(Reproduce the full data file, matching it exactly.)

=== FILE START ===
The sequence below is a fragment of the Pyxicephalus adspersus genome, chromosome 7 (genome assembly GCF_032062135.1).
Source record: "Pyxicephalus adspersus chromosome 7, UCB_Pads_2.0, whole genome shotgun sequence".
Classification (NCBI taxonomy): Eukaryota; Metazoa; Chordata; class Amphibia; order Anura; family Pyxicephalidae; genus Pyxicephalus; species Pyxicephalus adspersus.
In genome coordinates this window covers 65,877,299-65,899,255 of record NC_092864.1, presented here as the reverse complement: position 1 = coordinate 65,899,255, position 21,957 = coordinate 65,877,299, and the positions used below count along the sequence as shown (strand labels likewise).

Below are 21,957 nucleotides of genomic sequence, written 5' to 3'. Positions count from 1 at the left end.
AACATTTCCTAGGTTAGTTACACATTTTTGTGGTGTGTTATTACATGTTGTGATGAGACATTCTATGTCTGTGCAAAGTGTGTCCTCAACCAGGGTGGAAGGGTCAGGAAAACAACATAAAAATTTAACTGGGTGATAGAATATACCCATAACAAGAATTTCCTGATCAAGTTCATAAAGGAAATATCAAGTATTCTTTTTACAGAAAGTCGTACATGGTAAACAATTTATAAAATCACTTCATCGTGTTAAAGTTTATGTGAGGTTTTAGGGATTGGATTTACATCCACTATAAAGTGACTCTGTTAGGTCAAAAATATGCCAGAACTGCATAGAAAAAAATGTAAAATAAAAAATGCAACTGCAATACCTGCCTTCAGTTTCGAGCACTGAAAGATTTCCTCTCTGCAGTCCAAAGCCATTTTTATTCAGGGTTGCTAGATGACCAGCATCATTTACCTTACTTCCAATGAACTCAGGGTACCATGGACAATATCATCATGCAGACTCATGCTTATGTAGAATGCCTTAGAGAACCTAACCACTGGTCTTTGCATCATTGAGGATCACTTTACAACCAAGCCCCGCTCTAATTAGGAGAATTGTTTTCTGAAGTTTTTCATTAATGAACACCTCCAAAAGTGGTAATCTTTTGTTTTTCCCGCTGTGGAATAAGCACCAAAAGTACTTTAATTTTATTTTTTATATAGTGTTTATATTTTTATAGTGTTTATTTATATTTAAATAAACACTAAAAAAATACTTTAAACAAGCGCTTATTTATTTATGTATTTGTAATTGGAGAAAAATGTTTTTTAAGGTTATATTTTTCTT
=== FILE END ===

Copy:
The sequence below is a fragment of the Pyxicephalus adspersus genome, chromosome 7 (genome assembly GCF_032062135.1).
Source record: "Pyxicephalus adspersus chromosome 7, UCB_Pads_2.0, whole genome shotgun sequence".
Classification (NCBI taxonomy): Eukaryota; Metazoa; Chordata; class Amphibia; order Anura; family Pyxicephalidae; genus Pyxicephalus; species Pyxicephalus adspersus.
In genome coordinates this window covers 65,877,299-65,899,255 of record NC_092864.1, presented here as the reverse complement: position 1 = coordinate 65,899,255, position 21,957 = coordinate 65,877,299, and the positions used below count along the sequence as shown (strand labels likewise).

Below are 21,957 nucleotides of genomic sequence, written 5' to 3'. Positions count from 1 at the left end.
AACATTTCCTAGGTTAGTTACACATTTTTGTGGTGTGTTATTACATGTTGTGATGAGACATTCTATGTCTGTGCAAAGTGTGTCCTCAACCAGGGTGGAAGGGTCAGGAAAACAACATAAAAATTTAACTGGGTGATAGAATATACCCATAACAAGAATTTCCTGATCAAGTTCATAAAGGAAATATCAAGTATTCTTTTTACAGAAAGTCGTACATGGTAAACAATTTATAAAATCACTTCATCGTGTTAAAGTTTATGTGAGGTTTTAGGGATTGGATTTACATCCACTATAAAGTGACTCTGTTAGGTCAAAAATATGCCAGAACTGCATAGAAAAAAATGTAAAATAAAAAATGCAACTGCAATACCTGCCTTCAGTTTCGAGCACTGAAAGATTTCCTCTCTGCAGTCCAAAGCCATTTTTATTCAGGGTTGCTAGATGACCAGCATCATTTACCTTACTTCCAATGAACTCAGGGTACCATGGACAATATCATCATGCAGACTCATGCTTATGTAGAATGCCTTAGAGAACCTAACCACTGGTCTTTGCATCATTGAGGATCACTTTACAACCAAGCCCCGCTCTAATTAGGAGAATTGTTTTCTGAAGTTTTTCATTAATGAACACCTCCAAAAGTGGTAATCTTTTGTTTTTCCCGCTGTGGAATAAGCACCAAAAGTACTTTAATTTTATTTTTTATATAGTGTTTATATTTTTATAGTGTTTATTTATATTTAAATAAACACTAAAAAAATACTTTAAACAAGCGCTTATTTATTTATGTATTTGTAATTGGAGAAAAATGTTTTTTAAGGTTATATTTTTCTT